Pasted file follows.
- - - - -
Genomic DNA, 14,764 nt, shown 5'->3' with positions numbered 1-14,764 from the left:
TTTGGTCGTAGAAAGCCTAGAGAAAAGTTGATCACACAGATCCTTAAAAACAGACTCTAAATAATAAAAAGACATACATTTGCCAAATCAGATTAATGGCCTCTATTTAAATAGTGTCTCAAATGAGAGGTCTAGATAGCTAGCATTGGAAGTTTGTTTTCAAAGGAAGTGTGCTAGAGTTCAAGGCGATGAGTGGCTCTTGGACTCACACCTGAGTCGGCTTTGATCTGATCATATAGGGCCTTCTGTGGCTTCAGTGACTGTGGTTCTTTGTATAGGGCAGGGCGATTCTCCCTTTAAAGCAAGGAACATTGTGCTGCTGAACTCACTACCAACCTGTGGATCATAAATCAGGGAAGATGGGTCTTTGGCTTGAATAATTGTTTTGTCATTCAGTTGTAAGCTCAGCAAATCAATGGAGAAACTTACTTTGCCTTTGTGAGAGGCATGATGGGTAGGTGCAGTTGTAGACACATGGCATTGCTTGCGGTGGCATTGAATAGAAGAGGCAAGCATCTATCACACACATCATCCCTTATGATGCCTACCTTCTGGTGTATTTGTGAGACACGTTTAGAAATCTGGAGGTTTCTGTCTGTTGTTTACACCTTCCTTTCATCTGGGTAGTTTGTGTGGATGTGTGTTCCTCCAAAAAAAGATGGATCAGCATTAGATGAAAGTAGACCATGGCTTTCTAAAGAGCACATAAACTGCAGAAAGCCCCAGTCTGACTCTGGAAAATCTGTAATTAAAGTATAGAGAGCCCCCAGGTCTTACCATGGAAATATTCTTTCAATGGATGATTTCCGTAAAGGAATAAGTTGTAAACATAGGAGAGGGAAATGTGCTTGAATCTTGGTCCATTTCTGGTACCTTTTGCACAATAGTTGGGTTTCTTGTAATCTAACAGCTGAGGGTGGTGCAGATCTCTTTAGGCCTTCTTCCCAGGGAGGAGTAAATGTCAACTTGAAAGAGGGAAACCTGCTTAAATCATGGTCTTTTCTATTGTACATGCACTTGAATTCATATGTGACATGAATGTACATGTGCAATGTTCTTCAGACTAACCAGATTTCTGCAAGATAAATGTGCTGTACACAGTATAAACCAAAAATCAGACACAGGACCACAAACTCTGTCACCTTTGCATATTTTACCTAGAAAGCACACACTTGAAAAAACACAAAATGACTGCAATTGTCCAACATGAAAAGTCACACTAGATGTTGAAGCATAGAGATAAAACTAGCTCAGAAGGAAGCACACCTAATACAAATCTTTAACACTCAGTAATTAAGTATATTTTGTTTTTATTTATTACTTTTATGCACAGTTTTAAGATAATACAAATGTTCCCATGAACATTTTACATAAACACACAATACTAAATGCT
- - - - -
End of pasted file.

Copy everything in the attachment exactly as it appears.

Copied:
Genomic DNA, 14,764 nt, shown 5'->3' with positions numbered 1-14,764 from the left:
TTTGGTCGTAGAAAGCCTAGAGAAAAGTTGATCACACAGATCCTTAAAAACAGACTCTAAATAATAAAAAGACATACATTTGCCAAATCAGATTAATGGCCTCTATTTAAATAGTGTCTCAAATGAGAGGTCTAGATAGCTAGCATTGGAAGTTTGTTTTCAAAGGAAGTGTGCTAGAGTTCAAGGCGATGAGTGGCTCTTGGACTCACACCTGAGTCGGCTTTGATCTGATCATATAGGGCCTTCTGTGGCTTCAGTGACTGTGGTTCTTTGTATAGGGCAGGGCGATTCTCCCTTTAAAGCAAGGAACATTGTGCTGCTGAACTCACTACCAACCTGTGGATCATAAATCAGGGAAGATGGGTCTTTGGCTTGAATAATTGTTTTGTCATTCAGTTGTAAGCTCAGCAAATCAATGGAGAAACTTACTTTGCCTTTGTGAGAGGCATGATGGGTAGGTGCAGTTGTAGACACATGGCATTGCTTGCGGTGGCATTGAATAGAAGAGGCAAGCATCTATCACACACATCATCCCTTATGATGCCTACCTTCTGGTGTATTTGTGAGACACGTTTAGAAATCTGGAGGTTTCTGTCTGTTGTTTACACCTTCCTTTCATCTGGGTAGTTTGTGTGGATGTGTGTTCCTCCAAAAAAAGATGGATCAGCATTAGATGAAAGTAGACCATGGCTTTCTAAAGAGCACATAAACTGCAGAAAGCCCCAGTCTGACTCTGGAAAATCTGTAATTAAAGTATAGAGAGCCCCCAGGTCTTACCATGGAAATATTCTTTCAATGGATGATTTCCGTAAAGGAATAAGTTGTAAACATAGGAGAGGGAAATGTGCTTGAATCTTGGTCCATTTCTGGTACCTTTTGCACAATAGTTGGGTTTCTTGTAATCTAACAGCTGAGGGTGGTGCAGATCTCTTTAGGCCTTCTTCCCAGGGAGGAGTAAATGTCAACTTGAAAGAGGGAAACCTGCTTAAATCATGGTCTTTTCTATTGTACATGCACTTGAATTCATATGTGACATGAATGTACATGTGCAATGTTCTTCAGACTAACCAGATTTCTGCAAGATAAATGTGCTGTACACAGTATAAACCAAAAATCAGACACAGGACCACAAACTCTGTCACCTTTGCATATTTTACCTAGAAAGCACACACTTGAAAAAACACAAAATGACTGCAATTGTCCAACATGAAAAGTCACACTAGATGTTGAAGCATAGAGATAAAACTAGCTCAGAAGGAAGCACACCTAATACAAATCTTTAACACTCAGTAATTAAGTATATTTTGTTTTTATTTATTACTTTTATGCACAGTTTTAAGATAATACAAATGTTCCCATGAACATTTTACATAAACACACAATACTAAATGCT